However, also tumours with limited peptide-hormone production, such as non-functioning pancreatic NETs including many MEN-1 related pancreatic tumours show uptake of 5-HTP to the extent that they can be visualized by 11C-5-HTP-PET. Functioning pancreatic NETs producing glucagons and gastrin seem to be well imaged by 11C-5-HTP-PET in the present as well as previous studies [15,20]. On the other hand, insulinomas are known to be difficult to image with SRS, CT and MRI [21]. In these patients surgeons have performed laparotomy without localization and relied on intraoperative examination of the pancreas including palpation and intraoperative ultrasound. In the present study four out of six insulinomas are visualized by 11C-5-HTP-PET, indicating somewhat lower sensitivity than for other diagnoses, bus also promising compared to other modalities, and needs to be further elucidated in future studies. In this regard the study by Koopmans et al. does not clarify this matter either, since they have gathered all pancreatic NETs together without describing different characteristics important for the surgeon [13]. In addition, the finding that two patients with ectopic ACTH-production and Cushing´s syndrome as well as the patient with a pheochromocytoma are detected by 11C-HTP PET, proves the universal use of this technique for detection of basically all groups of NETs.

Imaging with 5-HTP PET unequivocally guided the surgical procedure in several cases. An example is one patient with small intestinal NET, where PET depicted a rather small lymph node metastasis, not immediately found at surgery, and since the location was known at PET, an extended mesenteric resection was performed and later the positive metastatic lymph node was found and histopathologically confirmed (Figure 1).

3. Experimental Section

In 38 consecutive patients (14 females, mean age 50 years, range 20–73) with abdominal NETs, 11C-5-HTP-PET was performed within 12 weeks before surgery. Eight of the patients had been operated upon previously (Pat. Nos. 4, 9, 10, 15, 21, 30, 32, 34; Table 2), and were subjected to reoperation due to persistent disease, comprising predominantly of lymph node or liver metastases. The diagnoses of the tumours are depicted in Table 2. The results of the preoperative 5-HTP-PET and CT examinations were known to the surgeons (GÅ, PH) at operation. The Local Ethics and the Radiation Protection Committees approved the study.

Table 2. List of patients subjected to 11C-5-HTP PET before surgery, short notes for the PET and intraoperative findings, and commented outcome.
Table 2. List of patients subjected to 11C-5-HTP PET before surgery, short notes for the PET and intraoperative findings, and commented outcome.
Pat No.DiagnosisPETSurgeryOutcome of PET TP/TN/FP/FN
2MEN1Body + tailBody + tailTP
5GastrinomaLiver, tailTailTP
8ACTH-prod PNETLiver × 10, lgllLiver, lgllTP
9Gluc-prod PNETLgllLgllTP
10Gastric NET00TN
11SI-NETLiver × >10, lgll, ribsInt, mes, liverTP
12NF PNETBody, lgll, liverBody, lgll, liverTP
13InsulinomaHead, BodyBodyTP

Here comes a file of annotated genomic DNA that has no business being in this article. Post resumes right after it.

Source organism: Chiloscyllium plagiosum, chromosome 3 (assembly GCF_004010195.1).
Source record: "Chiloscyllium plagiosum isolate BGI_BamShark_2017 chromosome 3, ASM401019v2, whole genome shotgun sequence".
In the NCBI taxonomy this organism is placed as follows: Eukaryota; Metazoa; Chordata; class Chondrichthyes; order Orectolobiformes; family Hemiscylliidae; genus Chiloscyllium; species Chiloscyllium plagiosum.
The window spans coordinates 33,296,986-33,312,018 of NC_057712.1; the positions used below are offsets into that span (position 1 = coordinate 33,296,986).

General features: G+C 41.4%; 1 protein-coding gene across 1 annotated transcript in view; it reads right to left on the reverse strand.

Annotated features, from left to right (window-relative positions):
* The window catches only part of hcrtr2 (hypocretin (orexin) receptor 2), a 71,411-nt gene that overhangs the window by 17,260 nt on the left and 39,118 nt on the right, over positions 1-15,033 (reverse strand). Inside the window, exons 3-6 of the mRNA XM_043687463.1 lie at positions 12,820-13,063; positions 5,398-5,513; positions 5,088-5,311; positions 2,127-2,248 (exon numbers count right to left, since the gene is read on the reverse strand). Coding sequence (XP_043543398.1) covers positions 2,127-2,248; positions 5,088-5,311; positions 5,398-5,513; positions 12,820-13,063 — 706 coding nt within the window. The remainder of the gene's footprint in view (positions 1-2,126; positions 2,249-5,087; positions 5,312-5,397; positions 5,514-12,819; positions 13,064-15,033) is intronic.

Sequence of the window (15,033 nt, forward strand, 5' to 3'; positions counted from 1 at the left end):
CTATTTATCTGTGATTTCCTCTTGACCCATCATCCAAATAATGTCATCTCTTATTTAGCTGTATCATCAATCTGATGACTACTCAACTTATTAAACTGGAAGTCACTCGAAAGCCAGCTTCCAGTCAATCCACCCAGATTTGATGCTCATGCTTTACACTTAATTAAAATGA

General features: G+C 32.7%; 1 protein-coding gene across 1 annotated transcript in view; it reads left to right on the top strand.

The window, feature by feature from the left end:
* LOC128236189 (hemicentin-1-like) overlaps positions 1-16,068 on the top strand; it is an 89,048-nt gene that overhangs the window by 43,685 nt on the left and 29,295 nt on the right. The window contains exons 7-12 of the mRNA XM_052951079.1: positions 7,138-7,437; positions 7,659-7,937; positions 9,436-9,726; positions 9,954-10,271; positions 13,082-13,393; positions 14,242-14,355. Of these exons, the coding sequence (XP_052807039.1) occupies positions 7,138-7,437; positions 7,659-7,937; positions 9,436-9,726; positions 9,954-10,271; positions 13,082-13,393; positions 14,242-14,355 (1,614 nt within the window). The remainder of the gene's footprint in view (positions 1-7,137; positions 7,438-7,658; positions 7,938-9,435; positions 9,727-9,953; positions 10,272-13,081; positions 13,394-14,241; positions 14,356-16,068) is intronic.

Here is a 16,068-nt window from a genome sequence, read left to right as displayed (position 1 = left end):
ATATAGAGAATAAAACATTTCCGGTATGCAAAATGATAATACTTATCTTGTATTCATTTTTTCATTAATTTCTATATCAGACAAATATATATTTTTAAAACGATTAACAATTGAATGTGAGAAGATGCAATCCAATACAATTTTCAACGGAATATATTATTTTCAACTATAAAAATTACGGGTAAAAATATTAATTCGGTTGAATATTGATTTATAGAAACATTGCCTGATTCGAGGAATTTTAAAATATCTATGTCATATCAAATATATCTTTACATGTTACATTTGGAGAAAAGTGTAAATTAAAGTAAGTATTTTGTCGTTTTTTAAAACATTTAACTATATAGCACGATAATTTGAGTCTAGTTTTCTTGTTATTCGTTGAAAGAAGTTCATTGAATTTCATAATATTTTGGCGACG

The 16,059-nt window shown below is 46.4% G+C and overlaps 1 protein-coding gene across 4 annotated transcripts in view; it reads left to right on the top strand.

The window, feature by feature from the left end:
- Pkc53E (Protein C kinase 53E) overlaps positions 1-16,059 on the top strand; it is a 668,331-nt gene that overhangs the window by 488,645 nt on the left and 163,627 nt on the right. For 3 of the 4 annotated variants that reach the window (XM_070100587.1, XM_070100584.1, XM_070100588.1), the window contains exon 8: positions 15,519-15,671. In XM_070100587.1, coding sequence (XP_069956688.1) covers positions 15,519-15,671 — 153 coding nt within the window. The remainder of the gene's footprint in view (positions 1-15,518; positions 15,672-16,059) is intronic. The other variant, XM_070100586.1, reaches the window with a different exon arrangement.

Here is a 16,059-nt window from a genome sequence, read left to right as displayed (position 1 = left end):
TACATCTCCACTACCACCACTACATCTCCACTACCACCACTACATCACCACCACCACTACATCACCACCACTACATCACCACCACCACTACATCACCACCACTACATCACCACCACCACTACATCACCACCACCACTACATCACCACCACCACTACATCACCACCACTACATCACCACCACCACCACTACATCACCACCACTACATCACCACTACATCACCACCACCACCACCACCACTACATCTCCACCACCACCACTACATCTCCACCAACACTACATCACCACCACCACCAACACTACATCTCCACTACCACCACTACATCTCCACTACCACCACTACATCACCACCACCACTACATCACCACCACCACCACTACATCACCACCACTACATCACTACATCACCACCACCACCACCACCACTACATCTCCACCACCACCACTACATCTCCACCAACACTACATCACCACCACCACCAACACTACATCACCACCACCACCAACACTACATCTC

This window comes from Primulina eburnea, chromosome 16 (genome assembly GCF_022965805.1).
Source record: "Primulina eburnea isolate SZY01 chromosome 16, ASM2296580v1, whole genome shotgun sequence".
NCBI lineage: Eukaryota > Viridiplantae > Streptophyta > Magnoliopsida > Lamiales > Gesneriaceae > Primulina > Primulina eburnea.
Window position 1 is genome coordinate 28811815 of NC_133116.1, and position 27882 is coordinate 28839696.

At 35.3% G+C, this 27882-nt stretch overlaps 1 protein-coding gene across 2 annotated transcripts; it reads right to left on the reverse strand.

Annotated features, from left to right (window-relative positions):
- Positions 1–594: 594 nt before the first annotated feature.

15SI-NETLiver × 2, lgllLiver × 5, lgllTP
16SI-NETMes lgllInt, mes lgllTP
18SI-NETMesInt, mes lgllTP
19PheochromocytomaLeft adrLeft adrTP
20MEN-10Head, Body, TailFN
22SI-NETLiver × 2, mes lgllLiver × 2, int, mes lgllTP
23SI-NETMes, lgll, liver × 3Int, mes lgll, liver × 2TP
24ACTH-prod PNETTailTailTP
27InsulinomaTailHead + TailTP
28NF PNETBodyBody + liverTP
29MEN-1 + gasHead, lgll, gastrLgll, duod, gastrTP
30SI-NETMes lgllMes lgllTP
32MEN-1TailTail, lgllTP
33SI-NETLiver × 10, mes lgllInt, mes lgll, liver × >10TP
34Gluc-prod PNETLiver × 2Liver × 3TP
35MEN-1Head, BodyHead, Body, liver × 2TP
36SI-NETLgllInt, mes lgllTP
37GastrinomaLiver × 10, Head, lgllLgll, liver × 10TP
38SI-NETMes, liver × 2, lgllInt, mes lgll, liver × 3TP

Abbreviations: MEN-1 = multiple endocrine neoplasia type 1 with signs of pancreatic tumor; NF PNET = Non-functioning pancreatic NET; ACTH-prod PNET = ACTH producing pancreatic NET giving rise to ectopic Cushing’s syndrome; SI-NET = small intestinal NET; Caput = pancreatic head; corp = pancreatic body; cauda = pancreatic tail; Liver × 10 = approximately 10 metastases in the liver; Lgll = pathological lymph nodes; Mes lgll = mesenteric metastatic lymph nodes; gastr = gastric tumor; adre = adrenal gland tumor; Int = intestinal tumor; duod = duodenum; TP = true positive; TN = true negative; FP = false positive; FN = false negative.

3.1. Surgery

The surgical procedures were performed according to standard protocols at the Department of Surgery, University Hospital, Uppsala, Sweden. The 10 patients with small intestinal NETs underwent ileocecal resection with mesenteric lymph node clearance (n = 5) as previously described [22], or only intestinal resection in three cases. In two patients concomitant liver resections were performed. Two small intestinal NET patients had been previously operated on, and now underwent resection of mesenteric lymph node metastases without intestinal resection, and a left-sided hemihepatectomy together with resections of several liver metastases on the right side. One patient was subjected to two operations within a short time interval with an 11C-5-HTP PET examination performed before the first operation. This patient underwent ileocecal resection and mesenteric lymph node clearance and subsequently right hemihepatectomy and a local tumour excision in the left liver lobe.